The previous post reminded me of the total prostitution of the word “freedom” by the warmongers who have dominated our foreign policy steadily since World War II, and pretty often before that.
Which reminded me of those golden days of yesteryear — 2003 actually — when the Congressional dining room was serving freedom fries, and when I served up this:
From the New York Times:
“On a day that the Russian foreign minister, Igor Ivanov, said the American-led war was ‘doomed to fail,’ the administration struck a small blow at France, another ally that has parted company with the United States over Iraq. The menu on Air Force One this morning featured ‘stuffed freedom toast topped with strawberries’ — a new name for French toast.”
Once I had recovered from this droll bon mot I got to thinking about poor old freedom, and how our everloving warleaders, Democrats and Republicans alike, have sent it out on the street to turn tricks for them.
The other day, for example, I heard a Nevada man tell a radio reporter that his Marine son hadn’t died in vain: instead he had sacrificed himself for, you guessed it, freedom.
The poor man was hardly alone. An extraordinary number of otherwise sensible citizens apparently believe that Mr. Bush has invaded Iraq to bring freedom to that country — never mind that it wasn’t remotely “free” even before Saddam Hussein.
And never mind that Iraq will not be free after him, either. There are words to describe what the country is likely to be, but “free” is not among them. The words are instead “military protectorate,” and “occupied territory,” and “dependency,” and “colony.”
Iraq, that is to say, will remain free of freedom. Those who keep it so will now be Americans instead of Iraqis, of course, but this only looks like an improvement from our side of the fence.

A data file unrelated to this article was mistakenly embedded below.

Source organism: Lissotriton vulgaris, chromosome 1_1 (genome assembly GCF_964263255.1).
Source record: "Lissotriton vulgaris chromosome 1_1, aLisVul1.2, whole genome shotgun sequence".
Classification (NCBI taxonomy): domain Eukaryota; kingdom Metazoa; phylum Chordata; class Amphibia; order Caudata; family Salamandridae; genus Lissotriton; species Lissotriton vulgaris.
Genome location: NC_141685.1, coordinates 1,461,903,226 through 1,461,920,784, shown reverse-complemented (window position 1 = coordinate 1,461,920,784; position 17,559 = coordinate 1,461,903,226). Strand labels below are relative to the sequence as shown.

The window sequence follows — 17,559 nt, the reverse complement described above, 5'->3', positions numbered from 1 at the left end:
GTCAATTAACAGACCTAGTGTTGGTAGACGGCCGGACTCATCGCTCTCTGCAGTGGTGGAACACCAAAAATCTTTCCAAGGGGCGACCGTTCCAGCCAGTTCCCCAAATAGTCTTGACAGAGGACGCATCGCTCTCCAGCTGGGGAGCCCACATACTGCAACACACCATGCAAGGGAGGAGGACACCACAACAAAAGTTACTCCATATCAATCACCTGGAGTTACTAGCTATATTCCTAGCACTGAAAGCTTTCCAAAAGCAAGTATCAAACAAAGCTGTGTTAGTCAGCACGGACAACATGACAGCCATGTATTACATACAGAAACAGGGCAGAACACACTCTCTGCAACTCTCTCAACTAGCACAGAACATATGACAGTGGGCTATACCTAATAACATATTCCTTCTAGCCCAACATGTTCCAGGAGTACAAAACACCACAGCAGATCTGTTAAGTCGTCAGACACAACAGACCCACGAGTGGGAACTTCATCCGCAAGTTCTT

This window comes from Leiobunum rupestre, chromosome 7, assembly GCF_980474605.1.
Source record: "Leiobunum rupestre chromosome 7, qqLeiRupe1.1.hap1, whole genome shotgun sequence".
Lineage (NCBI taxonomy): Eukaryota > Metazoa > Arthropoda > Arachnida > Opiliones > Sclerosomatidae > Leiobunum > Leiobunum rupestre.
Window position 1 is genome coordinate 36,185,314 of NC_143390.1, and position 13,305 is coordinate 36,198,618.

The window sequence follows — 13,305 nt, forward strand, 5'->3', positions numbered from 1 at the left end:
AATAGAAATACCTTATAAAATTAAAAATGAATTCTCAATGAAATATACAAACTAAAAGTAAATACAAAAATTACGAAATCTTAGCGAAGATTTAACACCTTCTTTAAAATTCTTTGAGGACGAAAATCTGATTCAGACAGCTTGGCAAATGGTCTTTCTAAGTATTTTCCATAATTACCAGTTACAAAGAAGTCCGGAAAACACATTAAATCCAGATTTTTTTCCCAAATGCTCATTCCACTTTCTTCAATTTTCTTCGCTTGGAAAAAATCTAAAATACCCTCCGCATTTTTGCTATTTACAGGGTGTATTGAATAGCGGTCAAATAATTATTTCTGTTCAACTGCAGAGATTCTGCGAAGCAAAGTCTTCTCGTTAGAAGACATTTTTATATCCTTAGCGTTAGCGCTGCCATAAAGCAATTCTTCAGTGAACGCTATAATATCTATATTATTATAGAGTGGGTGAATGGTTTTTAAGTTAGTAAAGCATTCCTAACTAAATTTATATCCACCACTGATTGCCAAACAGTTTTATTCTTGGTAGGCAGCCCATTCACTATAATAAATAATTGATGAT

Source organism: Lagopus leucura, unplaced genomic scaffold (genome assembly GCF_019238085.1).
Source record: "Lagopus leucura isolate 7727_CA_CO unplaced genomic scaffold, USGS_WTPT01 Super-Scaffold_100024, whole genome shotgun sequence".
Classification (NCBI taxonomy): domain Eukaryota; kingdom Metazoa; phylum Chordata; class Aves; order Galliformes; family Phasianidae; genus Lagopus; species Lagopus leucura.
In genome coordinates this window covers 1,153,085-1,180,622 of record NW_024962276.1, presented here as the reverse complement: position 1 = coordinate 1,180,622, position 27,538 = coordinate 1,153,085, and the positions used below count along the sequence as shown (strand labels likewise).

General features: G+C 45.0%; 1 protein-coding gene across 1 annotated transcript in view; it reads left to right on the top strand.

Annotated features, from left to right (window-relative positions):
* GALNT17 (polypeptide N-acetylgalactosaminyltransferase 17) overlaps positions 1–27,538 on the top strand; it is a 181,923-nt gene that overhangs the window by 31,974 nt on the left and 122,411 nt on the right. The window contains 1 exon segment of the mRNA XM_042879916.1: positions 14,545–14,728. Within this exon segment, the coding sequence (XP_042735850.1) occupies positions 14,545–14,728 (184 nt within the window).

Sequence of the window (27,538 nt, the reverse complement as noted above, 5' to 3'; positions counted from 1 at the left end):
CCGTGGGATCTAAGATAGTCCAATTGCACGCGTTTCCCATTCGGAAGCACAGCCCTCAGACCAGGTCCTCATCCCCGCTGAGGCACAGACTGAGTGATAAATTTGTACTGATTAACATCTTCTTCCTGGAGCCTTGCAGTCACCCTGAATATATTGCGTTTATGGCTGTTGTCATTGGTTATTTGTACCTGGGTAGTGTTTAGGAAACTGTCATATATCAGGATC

This corruption of “freedom” did not occur overnight. Ronald Reagan unblushingly used the term “freedom fighters” to describe such despots and butchers as Jonas Savimbi in Angola and the Contras in Nicaragua.
No doubt Mr. Reagan was unconscious of the absurdity, as he was unconscious of so much else. To him, free and freedom were words which applied to any leader, any movement, any nation, that appeared willing to take orders from Washington.
Freedom meant subservience, as indeed to many Americans it always had. During the Vietnam War, for instance, the Fort Dix stockade was used to confine deserters, draft dodgers, and other objectors to the war. A sign over its front gate read, “Obedience to the law is freedom.”
Once we grasp this concept, such phenomena as John Ashcroft and Admiral Poindexter become understandable and even admirable. When Mr. Bush's men strip away our civil liberties one by one, they are only killing to cure. The loss of freedom is the price of remaining free.
The price for the people of Iraq will be even higher. They must be colonized by smart bombs and the Third Infantry Division, so that Exxon and Halliburton may free their oil fields at last from the chains of Iraqi ownership.
Surely then, praise be to Allah, all the nations of Araby will rise in joyful song and clamor, each in his turn, to be washed in the blood of the Bush.
And if my aunt had wheels, she’d be a tea cart.